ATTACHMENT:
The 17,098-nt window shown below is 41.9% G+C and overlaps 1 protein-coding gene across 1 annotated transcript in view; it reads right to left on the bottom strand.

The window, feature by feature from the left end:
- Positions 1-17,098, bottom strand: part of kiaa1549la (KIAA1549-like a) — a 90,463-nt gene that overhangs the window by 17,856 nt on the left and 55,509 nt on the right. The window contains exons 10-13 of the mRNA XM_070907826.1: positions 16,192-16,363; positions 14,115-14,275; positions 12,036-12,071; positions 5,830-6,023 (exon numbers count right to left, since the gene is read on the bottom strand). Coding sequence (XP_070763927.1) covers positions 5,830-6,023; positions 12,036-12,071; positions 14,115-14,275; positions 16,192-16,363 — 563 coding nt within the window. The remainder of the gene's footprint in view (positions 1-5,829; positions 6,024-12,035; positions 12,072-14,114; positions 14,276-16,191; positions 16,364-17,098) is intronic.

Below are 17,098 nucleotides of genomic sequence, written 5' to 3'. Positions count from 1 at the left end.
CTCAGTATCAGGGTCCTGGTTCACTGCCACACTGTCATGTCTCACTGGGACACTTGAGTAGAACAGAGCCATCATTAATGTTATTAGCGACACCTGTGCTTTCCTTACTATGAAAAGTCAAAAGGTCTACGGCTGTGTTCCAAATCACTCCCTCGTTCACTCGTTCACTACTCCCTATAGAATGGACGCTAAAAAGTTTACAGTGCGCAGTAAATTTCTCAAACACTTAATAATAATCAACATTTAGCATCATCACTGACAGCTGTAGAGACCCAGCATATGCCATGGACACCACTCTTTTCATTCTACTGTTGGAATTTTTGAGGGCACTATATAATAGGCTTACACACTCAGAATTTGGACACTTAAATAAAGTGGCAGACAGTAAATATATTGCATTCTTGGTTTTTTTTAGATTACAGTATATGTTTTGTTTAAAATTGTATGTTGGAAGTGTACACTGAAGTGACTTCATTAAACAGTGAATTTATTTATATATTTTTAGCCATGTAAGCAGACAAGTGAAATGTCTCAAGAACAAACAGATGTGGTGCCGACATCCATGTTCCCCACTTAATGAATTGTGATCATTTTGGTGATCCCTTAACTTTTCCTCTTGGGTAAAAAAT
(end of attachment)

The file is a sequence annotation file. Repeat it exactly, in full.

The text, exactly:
The 17,098-nt window shown below is 41.9% G+C and overlaps 1 protein-coding gene across 1 annotated transcript in view; it reads right to left on the bottom strand.

The window, feature by feature from the left end:
- Positions 1-17,098, bottom strand: part of kiaa1549la (KIAA1549-like a) — a 90,463-nt gene that overhangs the window by 17,856 nt on the left and 55,509 nt on the right. The window contains exons 10-13 of the mRNA XM_070907826.1: positions 16,192-16,363; positions 14,115-14,275; positions 12,036-12,071; positions 5,830-6,023 (exon numbers count right to left, since the gene is read on the bottom strand). Coding sequence (XP_070763927.1) covers positions 5,830-6,023; positions 12,036-12,071; positions 14,115-14,275; positions 16,192-16,363 — 563 coding nt within the window. The remainder of the gene's footprint in view (positions 1-5,829; positions 6,024-12,035; positions 12,072-14,114; positions 14,276-16,191; positions 16,364-17,098) is intronic.

Below are 17,098 nucleotides of genomic sequence, written 5' to 3'. Positions count from 1 at the left end.
CTCAGTATCAGGGTCCTGGTTCACTGCCACACTGTCATGTCTCACTGGGACACTTGAGTAGAACAGAGCCATCATTAATGTTATTAGCGACACCTGTGCTTTCCTTACTATGAAAAGTCAAAAGGTCTACGGCTGTGTTCCAAATCACTCCCTCGTTCACTCGTTCACTACTCCCTATAGAATGGACGCTAAAAAGTTTACAGTGCGCAGTAAATTTCTCAAACACTTAATAATAATCAACATTTAGCATCATCACTGACAGCTGTAGAGACCCAGCATATGCCATGGACACCACTCTTTTCATTCTACTGTTGGAATTTTTGAGGGCACTATATAATAGGCTTACACACTCAGAATTTGGACACTTAAATAAAGTGGCAGACAGTAAATATATTGCATTCTTGGTTTTTTTTAGATTACAGTATATGTTTTGTTTAAAATTGTATGTTGGAAGTGTACACTGAAGTGACTTCATTAAACAGTGAATTTATTTATATATTTTTAGCCATGTAAGCAGACAAGTGAAATGTCTCAAGAACAAACAGATGTGGTGCCGACATCCATGTTCCCCACTTAATGAATTGTGATCATTTTGGTGATCCCTTAACTTTTCCTCTTGGGTAAAAAAT